3/4 c. milk
2 tsp. vanilla extract
2 tsp. vinegar, white or apple cider
1 stick (8 tbsp.) butter, melted
1 c. mini marshmallows
2 tbsp. butter

Preheat oven to 350 degrees F. Grease the donut pan, set aside.

In a medium sized bowl, combine the dry ingredients and the chocolate chips. Set aside.

In a large bowl, whisk together the eggs, milk, vanilla, and vinegar. Slowly add the dry ingredients, along with the melted butter, to the wet. Mix to combine, but don't over-mix.

You can either spoon the batter into the pan, or put it into a ziplock bag, cut off the tip and pipe it in (this was easier for me, though since the batter is thick it's not much of a problem either way.) Fill each donut well around 3/4 of the way full.

Bake the donuts for around 13-15 minutes, or until a toothpick inserted into the center comes out clean. Flip pan over and allow donuts to cool on a wire rack.

To make the marshmallow glaze, put marshmallows and butter in a small saucepan over low heat. Cook until marshmallows have melted and are a thick, liquid consistency. Spoon/drizzle over donuts. The glaze will become slightly tacky when cool, so plan on eating right away or wait to glaze the donuts until just before serving.

Tuesday, February 19, 2013

Homemade Pappardelle with Bolognese Sauce

Homemade pasta.

It's a lot easier than you think. I didn't even have a pasta machine. Or a rolling pin (we'll get to that later).

 What I did have was some fancy Italian flour from Fairway that my mother sent to me via my boyfriend, who came to visit just in time for Valentine's Day and homemade pasta. He's a lucky guy.

The first time I made pasta was almost exactly a year ago. Last Valentine's Day, while I was in Rome, I took a cooking class and we made tagliolini all'amatriciana. I haven't attempted to recreate the dish since then, so I figured it was time to try my hand at pasta-making without a very skilled Italian chef leading the way.

Except that I wanted pappardelle bolognese, like what I had when I was in Tuscany. Since I had never made pappardelle before, I followed Michael Chiarello's recipe. I halved it, since I was only cooking for my boyfriend and me, but I almost instantly regretted that because now I don't have a ready-to-shape ball of pasta dough in my freezer waiting for me. I would suggest making the full recipe.

This meal is super easy and doesn't nearly warrant as much praise as it receives. The bolognese is simple and hearty and can be made far in advance or just before (I made mine a couple of hours before serving so that the flavors had plenty of time to meld together).

Remember that rolling pin I told you I didn't have? Right. So I used a can of Pam Spray (except it's not even the brand name kind, that's too much of a splurge for a college budget). As per expected, this method of rolling pasta didn't yield quite as thin a sheet as I would have liked, but it was no less delicious.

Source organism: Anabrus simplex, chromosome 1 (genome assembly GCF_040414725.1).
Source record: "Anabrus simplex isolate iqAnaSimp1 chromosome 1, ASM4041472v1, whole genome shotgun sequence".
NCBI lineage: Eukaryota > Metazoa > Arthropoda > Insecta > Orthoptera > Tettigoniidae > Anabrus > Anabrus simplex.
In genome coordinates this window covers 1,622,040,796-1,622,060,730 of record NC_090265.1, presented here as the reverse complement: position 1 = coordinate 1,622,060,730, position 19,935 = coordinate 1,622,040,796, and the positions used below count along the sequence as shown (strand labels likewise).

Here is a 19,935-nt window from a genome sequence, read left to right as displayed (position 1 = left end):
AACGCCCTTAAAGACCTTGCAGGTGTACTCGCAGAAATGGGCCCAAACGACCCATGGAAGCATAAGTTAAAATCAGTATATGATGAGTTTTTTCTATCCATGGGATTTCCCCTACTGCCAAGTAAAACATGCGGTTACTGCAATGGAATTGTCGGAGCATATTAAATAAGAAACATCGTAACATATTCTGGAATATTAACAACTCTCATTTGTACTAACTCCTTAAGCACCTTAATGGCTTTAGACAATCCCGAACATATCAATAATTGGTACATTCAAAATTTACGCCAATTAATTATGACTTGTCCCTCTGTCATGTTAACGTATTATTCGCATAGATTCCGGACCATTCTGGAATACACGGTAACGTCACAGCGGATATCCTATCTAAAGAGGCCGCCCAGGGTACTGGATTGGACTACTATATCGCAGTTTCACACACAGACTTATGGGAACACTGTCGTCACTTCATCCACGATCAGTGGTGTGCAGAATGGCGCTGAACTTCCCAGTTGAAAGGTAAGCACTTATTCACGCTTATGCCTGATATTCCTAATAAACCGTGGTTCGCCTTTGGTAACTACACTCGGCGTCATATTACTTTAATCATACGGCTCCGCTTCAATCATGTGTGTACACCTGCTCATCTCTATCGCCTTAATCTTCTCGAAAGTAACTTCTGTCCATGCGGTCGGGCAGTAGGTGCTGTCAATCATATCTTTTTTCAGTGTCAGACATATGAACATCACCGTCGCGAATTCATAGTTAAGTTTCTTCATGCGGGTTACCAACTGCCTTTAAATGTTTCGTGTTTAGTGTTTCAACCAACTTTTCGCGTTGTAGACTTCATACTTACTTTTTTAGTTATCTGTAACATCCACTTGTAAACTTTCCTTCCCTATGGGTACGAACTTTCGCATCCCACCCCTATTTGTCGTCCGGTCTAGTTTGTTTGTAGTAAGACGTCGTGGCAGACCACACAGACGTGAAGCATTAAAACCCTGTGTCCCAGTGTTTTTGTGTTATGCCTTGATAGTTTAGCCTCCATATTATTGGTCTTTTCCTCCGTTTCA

I could have gotten all fancy and measured out the width of each individual noodle, but I chose to cut them freeform instead. Some were thinner and some were definitely thicker, but who cares when they're smothered in sauce and cheese?

Classic Bolognese
(makes 4 servings)
1 lb meatloaf mix ground meat (trio of ground veal, pork, and beef)
2 tbsp. olive oil
1 medium onion, diced
1 medium carrot, diced
1 stalk celery, diced (you can add more, I don't love celery)
1 c. chicken stock
1 c. red wine
1 28 oz. can crushed San Marzano tomatoes
2 tbsp. tomato paste
1 tsp. dried parsley
1 tsp. dried oregano
salt and pepper to taste

In a large sauce pot, heat olive oil over medium heat. Add diced vegetables and cook until tender. Add meat and begin to brown, making sure to break up the larger pieces.

Add chicken stock and simmer for 10 minutes, or until most of the liquid has cooked off. Add wine and simmer until liquid has cooked off.

Add crushed tomatoes and let simmer for 20 minutes, until the sauce has thickened up. Add herbs, tomato paste and salt and pepper. Let sauce simmer for another 20 minutes. At this point it is ready to serve, though it'll only get better the longer it sits. I usually cover it and leave it on the stove, that way it's ready to warm up once the pasta is done.

*A quick note about Chiarello's pasta recipe: you cook the pasta for around 4 minutes, though taste it as it's cooking to make sure. I'm not sure why he doesn't include cooking instructions, since cooking fresh pasta is timed differently than dry pasta.

** Another note about these pictures! As you can see, my hands are elbow deep in pasta dough in most of them, which means that I was not the sole photographer. My best friend/very talented photograhpher Rachel took pictures 2, 3, and 4. My wonderfully helpful boyfriend Chris took pictures 5 and 6, and I photographed the rest.